Photo of Rick with daughter Leah and son Jacob taken after his ordination ceremony in 2004
It wasn't until almost 20 years later that he discovered that zen practice was very much alive, and that there were actually groups of practitioners where he lived in Vancouver, Canada. Not only that, there were teachers who were part of a lineage of Japanese Zen and Chinese Ch'an teachers that could be traced back to those distant masters that he had read about.
For several years he practiced with a teacher in the Japanese Rinzai tradition as part of a group of Canadian zen students. Later on he met Zoketsu Norman Fischer, then abbot of the San Francisco Zen Center which had been founded by Soto Zen priest Shunryu Suzuki, and came to be one of Norman's students. Norman gave him the dharma name “Burai Anka” which means “Dancing Thunderbolt, Peaceful Transformation” in a Zeikei Tokudo or lay ordination ceremony in the year 2000. In 2004 he was ordained as a zen priest by Norman in a Shukke Tokudo ceremony, and in 2011 he received Dharma Transmission from Norman..
Rick first came to Mexico in 2000 for a sesshin, or week long zen retreat, with Norman at Mar de Jade, a retreat centre in Chacala, Nayarit a short distance north of Puerto Vallarta. He was impressed with the wholeheartedness of the Mexican zen practitioners that he met there, some of whom had been practicing for decades and others who just showed up for their first zen retreat with no idea of what that might be. Over the next few years, Rick spent more and more time in Mexico, and with each visit felt more and more at home.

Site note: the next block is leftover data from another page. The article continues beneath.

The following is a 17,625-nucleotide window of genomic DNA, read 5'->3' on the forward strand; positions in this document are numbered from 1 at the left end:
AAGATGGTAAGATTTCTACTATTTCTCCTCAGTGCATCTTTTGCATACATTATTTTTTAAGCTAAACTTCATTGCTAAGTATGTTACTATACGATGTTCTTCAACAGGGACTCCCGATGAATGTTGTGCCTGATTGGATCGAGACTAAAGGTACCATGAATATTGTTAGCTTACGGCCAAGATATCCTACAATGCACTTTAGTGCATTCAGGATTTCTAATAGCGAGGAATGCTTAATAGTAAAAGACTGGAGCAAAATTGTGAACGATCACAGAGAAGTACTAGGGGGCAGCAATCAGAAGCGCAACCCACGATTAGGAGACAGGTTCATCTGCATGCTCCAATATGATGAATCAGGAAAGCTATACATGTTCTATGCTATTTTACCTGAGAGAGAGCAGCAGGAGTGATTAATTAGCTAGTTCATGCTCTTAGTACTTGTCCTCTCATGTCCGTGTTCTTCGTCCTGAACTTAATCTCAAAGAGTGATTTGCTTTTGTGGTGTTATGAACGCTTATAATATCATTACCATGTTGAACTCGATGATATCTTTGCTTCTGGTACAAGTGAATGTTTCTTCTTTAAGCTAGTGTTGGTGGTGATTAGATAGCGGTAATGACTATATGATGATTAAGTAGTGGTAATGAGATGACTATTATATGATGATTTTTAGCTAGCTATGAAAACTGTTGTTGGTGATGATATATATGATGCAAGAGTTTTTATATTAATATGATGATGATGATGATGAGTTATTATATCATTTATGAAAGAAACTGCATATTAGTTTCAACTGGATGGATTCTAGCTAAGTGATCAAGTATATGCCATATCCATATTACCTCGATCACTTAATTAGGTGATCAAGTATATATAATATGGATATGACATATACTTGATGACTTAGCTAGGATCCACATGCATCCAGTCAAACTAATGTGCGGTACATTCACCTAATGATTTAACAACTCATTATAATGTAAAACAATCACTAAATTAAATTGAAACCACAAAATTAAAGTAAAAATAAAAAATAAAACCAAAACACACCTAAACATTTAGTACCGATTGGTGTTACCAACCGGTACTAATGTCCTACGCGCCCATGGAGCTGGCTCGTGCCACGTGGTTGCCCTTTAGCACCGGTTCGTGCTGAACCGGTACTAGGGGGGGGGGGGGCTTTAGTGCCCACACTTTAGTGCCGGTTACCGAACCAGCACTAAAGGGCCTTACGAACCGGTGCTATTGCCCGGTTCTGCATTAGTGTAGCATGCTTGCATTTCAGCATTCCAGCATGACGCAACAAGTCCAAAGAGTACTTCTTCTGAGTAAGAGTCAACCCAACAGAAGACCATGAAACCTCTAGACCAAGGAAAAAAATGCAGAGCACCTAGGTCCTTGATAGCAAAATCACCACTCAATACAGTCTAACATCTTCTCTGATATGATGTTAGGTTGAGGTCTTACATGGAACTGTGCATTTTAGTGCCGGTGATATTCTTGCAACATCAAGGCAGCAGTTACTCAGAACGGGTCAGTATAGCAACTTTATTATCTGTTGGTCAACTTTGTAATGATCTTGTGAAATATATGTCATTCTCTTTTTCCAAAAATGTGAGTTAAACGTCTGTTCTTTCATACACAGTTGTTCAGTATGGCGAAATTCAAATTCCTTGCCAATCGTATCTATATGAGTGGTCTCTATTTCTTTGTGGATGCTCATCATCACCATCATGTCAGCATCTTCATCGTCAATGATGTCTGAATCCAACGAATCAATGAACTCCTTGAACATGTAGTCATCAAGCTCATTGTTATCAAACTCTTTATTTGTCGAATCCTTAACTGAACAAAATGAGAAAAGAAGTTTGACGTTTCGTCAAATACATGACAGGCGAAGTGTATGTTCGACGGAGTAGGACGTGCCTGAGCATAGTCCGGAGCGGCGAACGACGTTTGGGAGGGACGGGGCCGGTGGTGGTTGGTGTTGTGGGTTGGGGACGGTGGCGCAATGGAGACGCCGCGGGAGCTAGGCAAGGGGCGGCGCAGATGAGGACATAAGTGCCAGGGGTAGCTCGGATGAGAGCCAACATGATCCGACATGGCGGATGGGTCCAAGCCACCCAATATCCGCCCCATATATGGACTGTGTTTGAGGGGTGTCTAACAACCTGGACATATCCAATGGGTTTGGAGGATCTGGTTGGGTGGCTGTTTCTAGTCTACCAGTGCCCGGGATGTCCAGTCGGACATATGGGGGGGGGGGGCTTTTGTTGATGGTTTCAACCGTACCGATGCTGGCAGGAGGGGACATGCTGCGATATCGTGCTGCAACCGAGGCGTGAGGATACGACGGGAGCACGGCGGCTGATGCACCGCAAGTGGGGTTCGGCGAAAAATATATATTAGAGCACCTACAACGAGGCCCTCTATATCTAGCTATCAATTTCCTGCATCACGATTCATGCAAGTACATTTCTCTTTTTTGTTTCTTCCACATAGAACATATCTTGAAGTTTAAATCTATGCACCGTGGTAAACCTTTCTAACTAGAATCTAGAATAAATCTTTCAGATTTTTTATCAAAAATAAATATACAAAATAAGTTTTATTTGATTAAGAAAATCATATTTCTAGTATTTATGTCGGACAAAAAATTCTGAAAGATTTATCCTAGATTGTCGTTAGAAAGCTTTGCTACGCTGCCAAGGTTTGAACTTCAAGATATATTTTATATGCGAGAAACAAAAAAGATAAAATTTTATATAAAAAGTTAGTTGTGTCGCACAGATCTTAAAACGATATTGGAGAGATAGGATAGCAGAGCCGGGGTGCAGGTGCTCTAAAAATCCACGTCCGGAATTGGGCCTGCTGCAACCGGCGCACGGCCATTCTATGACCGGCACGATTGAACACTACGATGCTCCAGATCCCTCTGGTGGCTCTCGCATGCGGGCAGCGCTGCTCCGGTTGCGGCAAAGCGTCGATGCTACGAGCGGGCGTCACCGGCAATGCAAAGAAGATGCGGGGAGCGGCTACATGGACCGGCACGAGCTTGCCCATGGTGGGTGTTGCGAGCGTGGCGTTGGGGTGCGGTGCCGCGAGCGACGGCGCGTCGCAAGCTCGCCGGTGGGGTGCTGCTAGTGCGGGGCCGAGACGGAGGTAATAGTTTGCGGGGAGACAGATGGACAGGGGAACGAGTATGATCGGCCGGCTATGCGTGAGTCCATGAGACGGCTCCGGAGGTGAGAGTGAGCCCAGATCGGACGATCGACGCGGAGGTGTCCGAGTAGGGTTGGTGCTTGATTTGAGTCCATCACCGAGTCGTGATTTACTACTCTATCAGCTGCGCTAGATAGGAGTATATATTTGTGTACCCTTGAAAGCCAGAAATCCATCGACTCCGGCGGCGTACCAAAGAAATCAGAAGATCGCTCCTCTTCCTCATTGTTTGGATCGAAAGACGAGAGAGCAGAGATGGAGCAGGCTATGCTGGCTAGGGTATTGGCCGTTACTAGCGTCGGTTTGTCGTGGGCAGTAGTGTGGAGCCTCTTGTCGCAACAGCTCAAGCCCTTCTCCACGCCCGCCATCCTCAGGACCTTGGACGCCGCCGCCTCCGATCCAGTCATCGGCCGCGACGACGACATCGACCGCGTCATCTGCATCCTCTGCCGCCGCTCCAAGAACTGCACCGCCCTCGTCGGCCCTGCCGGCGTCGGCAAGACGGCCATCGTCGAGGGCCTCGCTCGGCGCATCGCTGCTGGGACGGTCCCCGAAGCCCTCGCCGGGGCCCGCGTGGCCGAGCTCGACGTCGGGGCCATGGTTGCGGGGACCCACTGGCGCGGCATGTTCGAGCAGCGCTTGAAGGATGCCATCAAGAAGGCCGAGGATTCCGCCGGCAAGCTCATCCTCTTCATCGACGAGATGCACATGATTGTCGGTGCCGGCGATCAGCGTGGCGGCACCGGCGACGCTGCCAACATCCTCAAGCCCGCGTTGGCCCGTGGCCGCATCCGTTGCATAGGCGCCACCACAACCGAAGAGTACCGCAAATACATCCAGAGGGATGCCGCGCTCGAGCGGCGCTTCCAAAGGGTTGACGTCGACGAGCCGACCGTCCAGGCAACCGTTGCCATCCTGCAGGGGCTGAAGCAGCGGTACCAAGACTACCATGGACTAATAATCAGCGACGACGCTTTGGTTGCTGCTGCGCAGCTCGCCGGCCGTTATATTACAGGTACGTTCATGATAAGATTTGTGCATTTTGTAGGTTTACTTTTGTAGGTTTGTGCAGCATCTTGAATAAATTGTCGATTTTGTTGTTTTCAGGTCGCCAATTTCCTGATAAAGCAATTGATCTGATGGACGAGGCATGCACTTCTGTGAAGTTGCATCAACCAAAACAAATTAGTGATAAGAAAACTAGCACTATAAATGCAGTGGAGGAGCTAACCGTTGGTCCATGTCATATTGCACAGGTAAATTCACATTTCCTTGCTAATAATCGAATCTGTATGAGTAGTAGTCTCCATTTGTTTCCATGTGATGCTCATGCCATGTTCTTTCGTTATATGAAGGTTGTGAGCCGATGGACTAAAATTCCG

He took early retirement from his job with Environment Canada in 2004 and now lives in Puerto Vallarta and supports a meditation group there as resident priest He also guides retreats and practises with meditation groups in other parts of Mexico. Rick is interested in de-mystifying zen practice. This is to say that he would like to share his conviction that wisdom and compassion are not ideals that only exist in some distant and idealized past or in some equally distant and magical future. He feels that Zen teachings are not so much to be understood as they are to be lived, and that this can only happen in the present moment.